IOWA CITY, Iowa -- As the coach who helped lift three basketball programs from obscurity to the national spotlight, Fran McCaffery has earned a reputation for fixing troubled teams.
McCaffery may have just landed his toughest task yet.
Iowa introduced the 50-year-old McCaffery as its new coach Monday, ending a 13-day search to replace the fired Todd Lickliter after one of the most disastrous seasons in the history of the once-proud program.
McCaffery said he's up to the challenge.
"Our players are going to have fun, they're going to enjoy what they do on the floor," McCaffery said. "This place is going to be rocking again."
McCaffery comes to Iowa after five seasons at Siena, where his teams went 112-5 and made three consecutive NCAA tournament appearances. But the former Notre Dame assistant is now a head coach in the Big Ten, where the competition -- and expectations -- are much higher.
Based on the last news conference for Iowa basketball -- in which athletic director Gary Barta announced Lickliter's firing -- McCaffery's performance won't be judged solely on the team's performance. Right up there with wins and losses, Barta talked about slumping attendance figures and an inability to sell season tickets.
The school has decided to give a guy with an Ivy League degree in economics a chance to fire up the booster base and spark a few sales after a 10-22 season.
"I think we all know, to really energize the fan base, we've got to play the game the right way," McCaffery said.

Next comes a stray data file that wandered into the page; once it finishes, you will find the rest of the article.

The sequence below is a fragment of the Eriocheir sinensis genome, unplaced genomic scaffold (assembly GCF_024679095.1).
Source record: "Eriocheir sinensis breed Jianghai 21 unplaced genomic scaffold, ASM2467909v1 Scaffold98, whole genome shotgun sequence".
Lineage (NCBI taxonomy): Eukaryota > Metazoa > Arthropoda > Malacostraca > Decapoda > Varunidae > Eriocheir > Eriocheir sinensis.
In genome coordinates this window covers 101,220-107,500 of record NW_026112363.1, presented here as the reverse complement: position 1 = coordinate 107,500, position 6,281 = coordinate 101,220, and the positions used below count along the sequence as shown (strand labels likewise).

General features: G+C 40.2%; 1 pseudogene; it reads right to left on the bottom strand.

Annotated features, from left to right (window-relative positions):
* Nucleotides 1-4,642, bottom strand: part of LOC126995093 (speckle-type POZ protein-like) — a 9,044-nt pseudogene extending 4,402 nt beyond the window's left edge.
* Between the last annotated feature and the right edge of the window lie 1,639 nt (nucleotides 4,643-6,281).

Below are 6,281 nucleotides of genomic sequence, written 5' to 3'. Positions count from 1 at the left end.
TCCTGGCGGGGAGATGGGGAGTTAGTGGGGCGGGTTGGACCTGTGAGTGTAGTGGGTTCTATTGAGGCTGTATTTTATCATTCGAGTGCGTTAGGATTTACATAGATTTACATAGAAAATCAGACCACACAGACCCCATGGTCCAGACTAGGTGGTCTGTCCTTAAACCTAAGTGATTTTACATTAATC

Of course, Iowa is counting on McCaffery to be more than a responsible manager. Lickliter's teams were remarkable only for their predictability. He brought a grinding, plodding offense to Iowa that allowed the shot clock to tick down while players looked for the best shot. Hawkeye fans weren't receptive.
McCaffery inherits the players from that offense, a group that shoots well enough but isn't known for running the floor. McCaffery said he will push, press and run with Lickliter's players and recruiting class, and expects results his first season.
"They're hungry," McCaffery said. "They're ready to get back to work. They want to improve, and there's no doubt that we will."
That is, until he can bring in a few of his own.
"My experience is varied when it comes to recruiting," McCaffery said. "I've coached in the East, I've coached in the South, I've coached in the Midwest ... Recruiting is about relationships. My first order of business is to re-recruit the players already here."
McCaffery said he's ready to work with the players on the roster.
"I think we have a great nucleus of young talent," McCaffery said. "Last year's team was exactly that. It was young, but it was talented."
University of Iowa president Sally Mason said the school is getting "not only a fine coach, but someone I believe will be a phenomenal ambassador for the University of Iowa statewide and around the nation."
McCaffery spent six seasons at UNC-Greensboro, posting a 90-87 record, before taking over at Siena before the 2005-06 season. McCaffery also coached Lehigh for three seasons, guiding it to the NCAA tournament in 1988, before leaving to become an assistant at Notre Dame.
Barta said McCaffery will be given a six-year contract that pays about $1.1 million in the first year and escalates to about $1.35 million in the last year.
St. John's and Seton Hall expressed interest, McCaffery said, but he decided that Iowa was the best fit.
Iowa was bad last season, but most disheartening were listless, double-digit losses to rivals Wisconsin and Minnesota. Attendance slumped to just 9,550 per home game.
McCaffery wasn't afraid to talk a little strategy on his first day, and it should be good news to Hawkeye fans.
"We're going to push the ball, we're going to run, we're going to press," McCaffery said.
He wasn't done.
"We're going to change defenses, we're going to run motion, we're going to run ball screen action," he said. "You will not have a better prepared basketball team take the floor. We will be ready."
Barta said he wants Iowa to compete for conference championships again.
"And we want to do it with this guy," he said.